I think there are two self-organizing learning networks. One is the neural network and the other is the bit network. The human and the computer. The beauty of connectivism is its explanation of how these two networks connect such that two humans can share neural networks.
Unfortunately humans do not directly connect neurons, nor do we connect neurons to bits. Our communication with other humans and with computers is mediated by language. And imho language is an arbitrary system of symbols i.e. words, gestures, voice, and images.
It is (unfortunate that) these symbols which make up our conceptual network. Even if one where to deny a symbolic system in connectivism, he/she would still be forced to use language to deny that. I think it would be more practical to admit the limitations of our languages and try to approximate the "if" neurons of one person can directly communicate with the neurons of another.
What had bothered me about the current state of connectivist explanation of concepts is the selection of what nodes should represent. In the neural level it is explicit. In the social level it is natural to identify an actor as the node. The human is after all a world in himself/herself. But in the conceptual level, made up of words, it is not so clear. I think a lot of what is represented as nodes should be represented as ego networks or component networks.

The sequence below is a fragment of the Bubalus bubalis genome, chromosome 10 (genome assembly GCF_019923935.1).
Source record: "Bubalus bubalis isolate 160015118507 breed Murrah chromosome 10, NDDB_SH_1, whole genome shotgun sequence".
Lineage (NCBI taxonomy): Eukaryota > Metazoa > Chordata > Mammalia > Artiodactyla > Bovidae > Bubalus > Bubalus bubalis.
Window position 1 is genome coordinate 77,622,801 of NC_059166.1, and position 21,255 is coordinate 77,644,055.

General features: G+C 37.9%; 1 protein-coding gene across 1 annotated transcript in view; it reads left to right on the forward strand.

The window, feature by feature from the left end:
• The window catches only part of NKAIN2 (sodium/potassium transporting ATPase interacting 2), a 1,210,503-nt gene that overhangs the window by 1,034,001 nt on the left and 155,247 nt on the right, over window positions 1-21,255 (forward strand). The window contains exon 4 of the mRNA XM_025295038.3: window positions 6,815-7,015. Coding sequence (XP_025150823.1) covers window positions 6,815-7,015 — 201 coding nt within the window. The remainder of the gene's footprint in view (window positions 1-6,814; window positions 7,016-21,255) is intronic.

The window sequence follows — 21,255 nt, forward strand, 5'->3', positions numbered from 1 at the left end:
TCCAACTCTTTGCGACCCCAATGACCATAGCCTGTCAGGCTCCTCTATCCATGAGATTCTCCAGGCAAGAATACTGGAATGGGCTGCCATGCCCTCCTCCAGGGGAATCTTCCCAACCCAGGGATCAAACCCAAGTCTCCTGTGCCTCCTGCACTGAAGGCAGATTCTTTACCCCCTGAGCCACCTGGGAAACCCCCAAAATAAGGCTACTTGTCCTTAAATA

This could be illustrated in Chemistry. If we consider salt for instance. Salt is not represented as a node but a network of basically Sodium and Chlorine, connected by bonds (please correct me if I'm wrong because I'm not a chemist). I think we misrepresent a lot of concepts like salt as nodes in our conceptual layers, and have not gotten around to identifying the basic elements of a learning conceptual network that are simple enough to have no meaning when standing by themselves. Resulting in a salty network.
05/19/17 PHD comic: 'Upgrade' - *Piled Higher & Deeper by Jorge Cham* *www.phdcomics.com* [image: Click on the title below to read the comic] title: "Upgrade" - originally published 5/...
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